Sanibel Reinstates Removal Program for Invasive Species

by SC Reporter Reese Holiday

Green Iguanas are an invasive species to Florida and have an abundant population on the Sanibel and Captiva Islands. Photo by Kyle Sweet

The Green Iguana Removal Program, which was previously suspended earlier this year in March due to city budget concerns caused by the coronavirus pandemic, has been reinstated as of Thursday, Sept. 17 by the Sanibel City Council, according to the city’s official website.

The Green Iguanas are an invasive species to Florida, according to the Florida Fish and Wildlife Conservation Commission’s (FWC) official website, and have an abundant population on both the Sanibel and Captiva islands.

An invasive species, according to the FWC’s website, is one that is introduced to a different ecosystem that is not their natural area and causes negative impacts on the natural wildlife. It is also a species that can “overpopulate and become out of control,” said Chris Lechowicz, the Program Director of Wildlife & Habitat Management at the Sanibel Captiva Conservation Foundation (SCCF).

In the case of the Green Iguana, it doesn’t pose as much of a threat to the natural wildlife on the island compared to other invasive species in Florida, like the Burmese Python found in the Everglades.

“When we talk about pythons, we talk about them eating all kinds of native wildlife,” Lechowicz said. “We’re talking about a lizard that eats plants.”

However, the scaly, green reptiles can still cause problems to both human and wildlife island goers as they can be found digging large burrows, typically in dirt, so that they can lay their eggs in the spring.

“Anywhere that you have piles of dirt or if your house is up high, they’ll dig into the side of it,” Lechowicz said. “They dig these massive burrows in order to lay their eggs.”

They can also cause problems for homeowners and businesses as their diet consists of grass, flowers, leaves and fruits, according to the FWC’s Iguana Posters. These are typically found in the front yards of Sanibel properties, along with exotic plants, which can attract more and more iguanas.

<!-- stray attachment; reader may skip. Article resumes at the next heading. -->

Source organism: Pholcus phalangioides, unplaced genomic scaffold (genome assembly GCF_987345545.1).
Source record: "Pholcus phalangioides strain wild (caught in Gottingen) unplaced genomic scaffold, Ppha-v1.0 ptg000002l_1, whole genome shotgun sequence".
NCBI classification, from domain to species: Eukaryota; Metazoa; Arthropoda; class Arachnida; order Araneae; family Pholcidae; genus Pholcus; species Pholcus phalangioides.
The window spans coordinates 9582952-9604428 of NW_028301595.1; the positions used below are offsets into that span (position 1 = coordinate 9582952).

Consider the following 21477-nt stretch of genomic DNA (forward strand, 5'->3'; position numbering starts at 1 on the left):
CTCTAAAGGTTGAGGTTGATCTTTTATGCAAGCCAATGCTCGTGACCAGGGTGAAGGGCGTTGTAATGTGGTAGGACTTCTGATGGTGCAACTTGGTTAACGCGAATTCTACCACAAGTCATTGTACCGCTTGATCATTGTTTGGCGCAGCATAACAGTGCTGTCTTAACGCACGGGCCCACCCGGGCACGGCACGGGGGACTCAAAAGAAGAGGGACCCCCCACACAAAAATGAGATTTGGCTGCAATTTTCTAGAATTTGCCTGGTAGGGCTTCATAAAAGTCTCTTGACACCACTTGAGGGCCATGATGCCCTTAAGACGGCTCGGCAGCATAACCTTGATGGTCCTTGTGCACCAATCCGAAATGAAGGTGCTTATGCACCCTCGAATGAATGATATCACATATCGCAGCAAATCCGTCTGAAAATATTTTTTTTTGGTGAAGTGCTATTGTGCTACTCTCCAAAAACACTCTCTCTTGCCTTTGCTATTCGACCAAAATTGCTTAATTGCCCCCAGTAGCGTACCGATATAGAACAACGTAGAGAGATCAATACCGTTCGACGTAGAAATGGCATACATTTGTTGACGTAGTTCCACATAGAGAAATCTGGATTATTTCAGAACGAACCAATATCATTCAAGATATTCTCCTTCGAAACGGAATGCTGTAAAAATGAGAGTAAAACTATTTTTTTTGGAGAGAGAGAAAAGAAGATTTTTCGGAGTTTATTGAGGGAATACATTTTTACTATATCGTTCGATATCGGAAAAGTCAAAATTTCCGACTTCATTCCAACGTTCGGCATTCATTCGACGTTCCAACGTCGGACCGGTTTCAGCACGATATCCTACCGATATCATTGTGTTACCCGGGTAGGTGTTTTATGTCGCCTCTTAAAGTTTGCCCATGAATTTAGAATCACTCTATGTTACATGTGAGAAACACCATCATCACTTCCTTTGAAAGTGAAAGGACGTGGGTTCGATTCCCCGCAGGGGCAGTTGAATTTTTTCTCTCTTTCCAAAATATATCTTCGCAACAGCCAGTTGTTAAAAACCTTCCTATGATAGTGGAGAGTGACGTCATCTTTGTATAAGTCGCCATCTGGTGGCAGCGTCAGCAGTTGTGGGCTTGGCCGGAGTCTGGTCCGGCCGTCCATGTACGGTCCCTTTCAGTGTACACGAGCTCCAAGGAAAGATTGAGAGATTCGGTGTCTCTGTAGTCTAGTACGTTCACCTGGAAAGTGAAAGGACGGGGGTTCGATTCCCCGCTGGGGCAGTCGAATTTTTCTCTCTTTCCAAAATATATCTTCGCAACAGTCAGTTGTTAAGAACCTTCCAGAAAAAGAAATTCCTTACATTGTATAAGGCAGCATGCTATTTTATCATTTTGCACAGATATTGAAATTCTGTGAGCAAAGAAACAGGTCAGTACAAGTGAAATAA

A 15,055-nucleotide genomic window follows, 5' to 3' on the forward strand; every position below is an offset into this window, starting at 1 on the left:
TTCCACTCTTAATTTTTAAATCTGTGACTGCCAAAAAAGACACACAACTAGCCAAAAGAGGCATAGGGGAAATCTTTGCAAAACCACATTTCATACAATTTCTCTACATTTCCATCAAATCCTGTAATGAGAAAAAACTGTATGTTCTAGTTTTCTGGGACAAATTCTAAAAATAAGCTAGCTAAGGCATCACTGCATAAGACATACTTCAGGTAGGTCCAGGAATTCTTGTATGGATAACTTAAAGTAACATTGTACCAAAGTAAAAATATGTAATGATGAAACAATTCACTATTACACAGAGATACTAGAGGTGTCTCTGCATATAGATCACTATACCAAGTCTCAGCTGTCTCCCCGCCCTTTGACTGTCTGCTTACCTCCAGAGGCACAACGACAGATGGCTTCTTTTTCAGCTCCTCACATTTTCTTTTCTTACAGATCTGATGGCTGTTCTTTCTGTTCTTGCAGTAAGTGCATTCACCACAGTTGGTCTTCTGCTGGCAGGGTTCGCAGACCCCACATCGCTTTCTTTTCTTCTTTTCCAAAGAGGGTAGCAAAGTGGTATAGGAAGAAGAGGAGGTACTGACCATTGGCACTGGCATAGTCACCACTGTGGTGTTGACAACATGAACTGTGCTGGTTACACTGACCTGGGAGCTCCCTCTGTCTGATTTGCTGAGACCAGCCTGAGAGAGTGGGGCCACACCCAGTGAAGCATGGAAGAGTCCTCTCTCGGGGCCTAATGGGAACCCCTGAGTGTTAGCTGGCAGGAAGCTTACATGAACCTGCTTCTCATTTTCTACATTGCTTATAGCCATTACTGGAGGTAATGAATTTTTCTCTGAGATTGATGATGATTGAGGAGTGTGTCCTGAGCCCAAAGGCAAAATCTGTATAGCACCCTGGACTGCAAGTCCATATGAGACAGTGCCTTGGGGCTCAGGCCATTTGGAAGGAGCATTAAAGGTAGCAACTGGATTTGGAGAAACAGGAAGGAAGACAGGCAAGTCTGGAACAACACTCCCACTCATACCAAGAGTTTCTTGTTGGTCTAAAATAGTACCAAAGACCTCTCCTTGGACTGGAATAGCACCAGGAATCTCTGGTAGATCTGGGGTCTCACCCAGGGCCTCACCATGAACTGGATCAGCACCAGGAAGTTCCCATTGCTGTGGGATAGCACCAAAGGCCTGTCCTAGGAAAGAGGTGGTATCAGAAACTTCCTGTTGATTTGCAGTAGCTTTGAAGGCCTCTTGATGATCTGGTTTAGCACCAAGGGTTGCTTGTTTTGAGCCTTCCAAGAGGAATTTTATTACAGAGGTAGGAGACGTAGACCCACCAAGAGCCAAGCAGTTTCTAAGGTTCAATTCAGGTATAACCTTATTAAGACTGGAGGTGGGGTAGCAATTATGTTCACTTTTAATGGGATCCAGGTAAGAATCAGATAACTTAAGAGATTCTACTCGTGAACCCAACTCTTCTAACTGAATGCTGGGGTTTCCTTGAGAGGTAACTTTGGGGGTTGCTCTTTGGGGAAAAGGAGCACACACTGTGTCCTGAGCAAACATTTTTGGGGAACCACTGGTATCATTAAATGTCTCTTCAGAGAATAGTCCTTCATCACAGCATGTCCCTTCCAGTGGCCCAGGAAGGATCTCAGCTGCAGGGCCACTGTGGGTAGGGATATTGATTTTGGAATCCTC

“They tend to congregate in the areas around houses and businesses because a lot of the native vegetation is not there anymore,” Lechowicz said. “They’re really attracted to exotic things like hibiscus and all of the pretty flowers that you buy at Home Depot.”

Along with the reinstatement of the Green Iguana Removal Program, there are many ways to prevent Green Iguanas from digging burrows and eating exotic plants.

According to the FWC’s Iguana Posters, citizens are encouraged not to feed iguanas, to remove fallen fruit from the ground, install sheet metal around trees to prevent climbing, and enclose any valuable plants in a screen cage to attract less iguanas.

It is also legal to remove and kill any Green Iguanas that are caught on private property with the homeowner’s permission, according to the FWC’s Iguana Posters. However, the live transportation of Green Iguanas is not permitted without a permit.

These prevention methods are not new, however, as the Green Iguana Removal Program was originally started in 2007, according to Lechowicz. This was due to the abundance of Green Iguanas on the island at the time, which was originally caused by their initial introduction to the United States through pet-trade.

“They were imported into the United States in very large numbers for the pet trade through Miami and just from some mis-handling,” Lechowicz said. “They occupy the east coast, and some got over to the west coast from shipments as pets or reptile distributers on our coast. Evidently, some got out and they just survived down here.”

The Green Iguanas are native to Central and South America, according to the FWC’s Iguana Posters, but the climate of the Sanibel and Captiva islands is perfect for their survival.

“Sanibel and Captiva are islands, so we’re naturally warmer,” Lechowicz said. “We’re more sheltered from the cold weather, so iguanas do much better here than they do on the mainland.”
Despite them being able to thrive in the island’s climate, Green Iguanas are still invasive and can cause problems for homeowners, businesses, and wildlife.

With the Green Iguana Removal Program’s reinstatement, the City of Sanibel is currently taking requests for Green Iguana control on their official website. The city also reminds citizens that they can hire a private trapper for Green Iguana control at any time as well.

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